nuclear magnetic resonanceScientists at PNNL use state-of-the-art nuclear magnetic resonance capabilities to conduct proteomic research such as identifying breast cancer suppressor proteins. The Lab is teaming with OHSU to form the Precision Medicine Innovation Co-Laboratory.Photo courtesy of the Pacific Northwest National Laboratory

PORTLAND, Ore. — Pacific Northwest National Laboratory and OHSU announced a joint collaboration on Feb. 14 to improve patient care by focusing research on highly complex sets of biomedical data, and the tools to interpret them.

The OHSU-PNNL Precision Medicine Innovation Co-Laboratory, called PMedIC, will provide a comprehensive ecosystem for scientists to utilize integrated 'omics, data science, and imaging technologies in their research in order to advance precision medicine—an approach to disease treatment that takes into account individual variability in genes, environment, and lifestyle for each person.

"This effort brings together the unique and complementary strengths of Oregon's only academic medical center, which has a reputation for innovative clinical trial designs, and a national laboratory with an international reputation for basic science and technology development in support of biological applications," said OHSU president Joe Robertson. "Together, OHSU and PNNL will be able to solve complex problems in biomedical research that neither institution could solve alone."

"The leading biomedical research and clinical work performed at OHSU pairs well with PNNL's world-class expertise in data science and mass spectrometry analyses of proteins and genes," said PNNL director Steven Ashby. "By combining our complementary capabilities, we will make fundamental discoveries and accelerate our ability to tailor healthcare to individual patients."

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The co-laboratory will strengthen and expand the scope of existing interactions between OHSU and PNNL that already include cancer, regulation of the cardiovascular function, immunology and infection, and brain function, and add new collaborations in areas from metabolism to exposure science. The collaboration brings together the two institution's strengths in data science, imaging, and integrated 'omics, which explores how genes, proteins, and various metabolic products interact. The term arises from research that explores the function of key biological components within the context of the entire cell—genomics for genes, proteomics for proteins, and so on.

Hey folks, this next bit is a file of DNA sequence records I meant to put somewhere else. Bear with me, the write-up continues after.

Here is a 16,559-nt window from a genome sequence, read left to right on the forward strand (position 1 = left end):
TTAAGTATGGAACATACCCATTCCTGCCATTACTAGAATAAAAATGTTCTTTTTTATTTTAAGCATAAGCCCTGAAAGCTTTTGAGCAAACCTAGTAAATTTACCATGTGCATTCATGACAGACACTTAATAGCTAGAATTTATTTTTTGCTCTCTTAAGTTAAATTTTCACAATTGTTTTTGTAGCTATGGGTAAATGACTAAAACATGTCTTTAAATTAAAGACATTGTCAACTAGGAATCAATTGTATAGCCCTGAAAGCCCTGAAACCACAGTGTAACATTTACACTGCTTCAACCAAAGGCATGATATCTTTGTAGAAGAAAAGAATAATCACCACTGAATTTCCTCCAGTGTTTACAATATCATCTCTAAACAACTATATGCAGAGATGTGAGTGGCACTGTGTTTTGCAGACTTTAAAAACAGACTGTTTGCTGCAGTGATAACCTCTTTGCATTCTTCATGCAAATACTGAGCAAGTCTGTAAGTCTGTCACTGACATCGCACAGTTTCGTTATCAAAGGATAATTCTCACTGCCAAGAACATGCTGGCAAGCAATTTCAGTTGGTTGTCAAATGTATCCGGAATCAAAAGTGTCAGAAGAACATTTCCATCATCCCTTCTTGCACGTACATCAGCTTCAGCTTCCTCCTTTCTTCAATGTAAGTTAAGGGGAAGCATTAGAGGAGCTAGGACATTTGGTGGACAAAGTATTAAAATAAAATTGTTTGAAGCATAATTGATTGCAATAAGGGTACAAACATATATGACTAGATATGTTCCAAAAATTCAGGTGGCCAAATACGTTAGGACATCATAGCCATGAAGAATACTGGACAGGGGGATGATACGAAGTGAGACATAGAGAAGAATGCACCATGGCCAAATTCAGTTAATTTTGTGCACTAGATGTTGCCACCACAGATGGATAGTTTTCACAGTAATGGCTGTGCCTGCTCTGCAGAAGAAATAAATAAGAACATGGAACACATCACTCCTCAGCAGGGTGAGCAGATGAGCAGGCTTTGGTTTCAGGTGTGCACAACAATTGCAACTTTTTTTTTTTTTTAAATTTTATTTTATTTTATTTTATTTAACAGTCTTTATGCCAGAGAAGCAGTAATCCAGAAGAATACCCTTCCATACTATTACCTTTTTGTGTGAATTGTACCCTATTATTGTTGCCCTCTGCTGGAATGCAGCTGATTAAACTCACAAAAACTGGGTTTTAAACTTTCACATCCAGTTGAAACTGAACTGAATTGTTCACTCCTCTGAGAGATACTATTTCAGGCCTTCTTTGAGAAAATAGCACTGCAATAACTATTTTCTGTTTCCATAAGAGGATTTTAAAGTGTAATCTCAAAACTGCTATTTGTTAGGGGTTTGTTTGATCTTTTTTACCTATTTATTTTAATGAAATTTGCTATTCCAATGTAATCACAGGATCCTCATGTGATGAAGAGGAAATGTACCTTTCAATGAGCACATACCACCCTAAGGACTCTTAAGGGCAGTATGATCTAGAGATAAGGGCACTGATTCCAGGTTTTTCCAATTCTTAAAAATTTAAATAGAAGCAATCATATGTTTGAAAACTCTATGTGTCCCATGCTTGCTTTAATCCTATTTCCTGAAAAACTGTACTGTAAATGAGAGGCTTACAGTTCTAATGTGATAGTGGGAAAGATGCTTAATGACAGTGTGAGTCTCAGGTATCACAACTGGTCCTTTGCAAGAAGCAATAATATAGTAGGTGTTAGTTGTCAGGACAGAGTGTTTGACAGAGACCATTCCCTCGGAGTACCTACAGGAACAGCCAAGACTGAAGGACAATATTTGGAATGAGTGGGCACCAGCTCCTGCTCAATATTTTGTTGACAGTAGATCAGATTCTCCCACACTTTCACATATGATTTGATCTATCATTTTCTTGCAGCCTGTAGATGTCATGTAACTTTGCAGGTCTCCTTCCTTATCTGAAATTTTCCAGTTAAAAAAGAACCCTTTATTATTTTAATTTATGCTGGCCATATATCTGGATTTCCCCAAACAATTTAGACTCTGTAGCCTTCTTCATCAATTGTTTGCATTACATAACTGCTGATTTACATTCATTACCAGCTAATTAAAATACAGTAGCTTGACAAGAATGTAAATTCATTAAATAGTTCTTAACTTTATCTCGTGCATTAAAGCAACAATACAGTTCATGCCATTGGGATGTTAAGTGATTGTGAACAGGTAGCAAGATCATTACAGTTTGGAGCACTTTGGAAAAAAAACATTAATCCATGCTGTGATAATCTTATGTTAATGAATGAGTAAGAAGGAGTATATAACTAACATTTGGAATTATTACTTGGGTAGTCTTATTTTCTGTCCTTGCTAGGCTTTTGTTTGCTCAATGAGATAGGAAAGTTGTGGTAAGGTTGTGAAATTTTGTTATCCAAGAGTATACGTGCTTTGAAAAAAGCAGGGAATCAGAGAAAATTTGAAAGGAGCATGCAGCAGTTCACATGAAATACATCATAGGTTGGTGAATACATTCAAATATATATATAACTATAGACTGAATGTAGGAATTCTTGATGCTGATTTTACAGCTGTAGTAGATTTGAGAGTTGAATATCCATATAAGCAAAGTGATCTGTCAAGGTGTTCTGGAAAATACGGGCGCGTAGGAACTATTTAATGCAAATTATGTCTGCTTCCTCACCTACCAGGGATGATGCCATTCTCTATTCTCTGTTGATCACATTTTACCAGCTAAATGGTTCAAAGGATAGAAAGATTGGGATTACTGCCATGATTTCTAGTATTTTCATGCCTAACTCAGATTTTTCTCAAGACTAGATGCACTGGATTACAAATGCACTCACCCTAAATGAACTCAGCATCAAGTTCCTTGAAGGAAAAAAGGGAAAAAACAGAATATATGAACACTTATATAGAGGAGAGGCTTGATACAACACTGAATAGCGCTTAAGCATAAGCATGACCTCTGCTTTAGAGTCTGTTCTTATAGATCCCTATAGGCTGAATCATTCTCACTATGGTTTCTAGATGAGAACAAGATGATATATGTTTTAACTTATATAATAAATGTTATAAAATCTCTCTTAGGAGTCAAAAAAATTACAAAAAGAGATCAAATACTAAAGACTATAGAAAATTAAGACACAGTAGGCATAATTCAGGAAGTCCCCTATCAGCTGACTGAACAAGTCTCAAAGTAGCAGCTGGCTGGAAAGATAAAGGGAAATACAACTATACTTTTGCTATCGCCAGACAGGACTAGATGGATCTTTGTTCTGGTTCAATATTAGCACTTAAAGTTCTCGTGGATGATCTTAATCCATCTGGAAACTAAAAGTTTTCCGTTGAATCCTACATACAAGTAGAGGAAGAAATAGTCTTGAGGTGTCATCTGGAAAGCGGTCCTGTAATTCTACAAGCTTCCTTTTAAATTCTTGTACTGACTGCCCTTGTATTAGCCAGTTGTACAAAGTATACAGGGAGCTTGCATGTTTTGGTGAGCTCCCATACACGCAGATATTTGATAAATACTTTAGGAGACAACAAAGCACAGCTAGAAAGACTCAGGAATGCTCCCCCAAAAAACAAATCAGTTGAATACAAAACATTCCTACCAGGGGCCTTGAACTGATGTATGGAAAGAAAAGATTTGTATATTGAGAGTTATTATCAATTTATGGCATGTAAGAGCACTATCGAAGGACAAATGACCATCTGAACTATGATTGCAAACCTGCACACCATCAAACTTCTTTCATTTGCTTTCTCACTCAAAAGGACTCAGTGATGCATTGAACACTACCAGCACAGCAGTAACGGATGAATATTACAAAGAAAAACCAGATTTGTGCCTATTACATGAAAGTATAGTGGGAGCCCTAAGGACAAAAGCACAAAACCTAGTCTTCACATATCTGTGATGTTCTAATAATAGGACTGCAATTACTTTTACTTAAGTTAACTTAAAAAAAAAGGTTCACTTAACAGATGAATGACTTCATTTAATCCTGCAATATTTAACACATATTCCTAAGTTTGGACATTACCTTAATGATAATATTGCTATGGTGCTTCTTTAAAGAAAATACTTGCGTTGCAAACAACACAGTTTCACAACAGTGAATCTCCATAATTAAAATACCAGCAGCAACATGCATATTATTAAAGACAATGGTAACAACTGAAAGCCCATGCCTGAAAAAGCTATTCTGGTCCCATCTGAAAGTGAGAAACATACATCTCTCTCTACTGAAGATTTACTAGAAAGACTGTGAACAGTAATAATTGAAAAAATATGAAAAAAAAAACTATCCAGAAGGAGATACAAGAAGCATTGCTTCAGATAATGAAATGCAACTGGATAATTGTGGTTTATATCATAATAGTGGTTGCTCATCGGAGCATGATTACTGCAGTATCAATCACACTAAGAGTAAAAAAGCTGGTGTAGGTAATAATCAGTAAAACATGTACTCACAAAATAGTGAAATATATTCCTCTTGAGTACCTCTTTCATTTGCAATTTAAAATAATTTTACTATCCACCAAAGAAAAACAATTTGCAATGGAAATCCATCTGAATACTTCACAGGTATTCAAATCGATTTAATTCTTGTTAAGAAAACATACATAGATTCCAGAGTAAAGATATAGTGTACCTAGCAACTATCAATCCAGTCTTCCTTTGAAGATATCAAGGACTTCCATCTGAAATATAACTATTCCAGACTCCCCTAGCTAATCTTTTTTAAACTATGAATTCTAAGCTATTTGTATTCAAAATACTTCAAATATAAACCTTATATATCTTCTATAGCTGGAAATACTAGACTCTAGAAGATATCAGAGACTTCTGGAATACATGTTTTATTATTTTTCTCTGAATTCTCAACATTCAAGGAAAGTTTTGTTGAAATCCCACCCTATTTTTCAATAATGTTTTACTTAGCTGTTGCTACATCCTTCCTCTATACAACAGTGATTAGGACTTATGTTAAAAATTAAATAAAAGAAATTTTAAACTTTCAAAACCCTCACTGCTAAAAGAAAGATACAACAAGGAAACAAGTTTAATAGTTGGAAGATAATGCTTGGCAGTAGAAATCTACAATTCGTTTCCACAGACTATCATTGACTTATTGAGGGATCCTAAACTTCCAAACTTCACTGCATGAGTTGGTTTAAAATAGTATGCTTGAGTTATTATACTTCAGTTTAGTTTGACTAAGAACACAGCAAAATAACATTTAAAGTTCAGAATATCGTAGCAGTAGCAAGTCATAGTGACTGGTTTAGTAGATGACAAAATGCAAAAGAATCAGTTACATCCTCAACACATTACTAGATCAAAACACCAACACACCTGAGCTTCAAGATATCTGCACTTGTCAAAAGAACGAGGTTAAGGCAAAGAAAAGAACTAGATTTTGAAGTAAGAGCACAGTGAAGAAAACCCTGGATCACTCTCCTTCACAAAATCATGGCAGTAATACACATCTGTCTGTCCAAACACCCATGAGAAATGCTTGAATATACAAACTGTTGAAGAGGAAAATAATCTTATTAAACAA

"PNNL has a reputation for excellence in the technical skill sets required for precision medicine, specifically advanced 'omic' platforms that measure the body's key molecules—genes, proteins, and metabolites—and the advanced data analysis methods to interpret these measurements," said Karin Rodland, director of biomedical partnerships at PNNL. "Pairing these capabilities with the outstanding biomedical research environment and innovative clinical trials at OHSU will advance the field of precision medicine and lead to improved patient outcomes."

In the long term, OHSU and PNNL aim to foster a generation of biomedical researchers fluent in all the aspects of the science underlying precision medicine, from clinical trials to molecular and computational biology to bioengineering and technology development—a new generation of scientists skilled in translating basic science discoveries to clinical care.

"Just as we have many neuroscientists focused on brain science at OHSU, we have many researchers taking different approaches on the path toward the goal of precision medicine," said Mary Heinricher, associate dean of basic research, OHSU School of Medicine. "I believe one of the greatest opportunities of this collaboration is for OHSU graduate students and post-docs to have exposure to new technologies and collaborations with PNNL. This will help train the next generation of scientists."

OHSU and PNNL first collaborated in 2015, when they formed the OHSU-PNNL Northwest Co-Laboratory for Integrated 'Omics and were designated a national Metabolomics Center for the Undiagnosed Disease Network, an NIH-funded national network designed to identify underlying mechanisms of very rare diseases. In 2017, the two organizations partnered on a National Cancer Institute-sponsored effort to become a Proteogenomic Translational Research Center focused on a complex form of leukemia.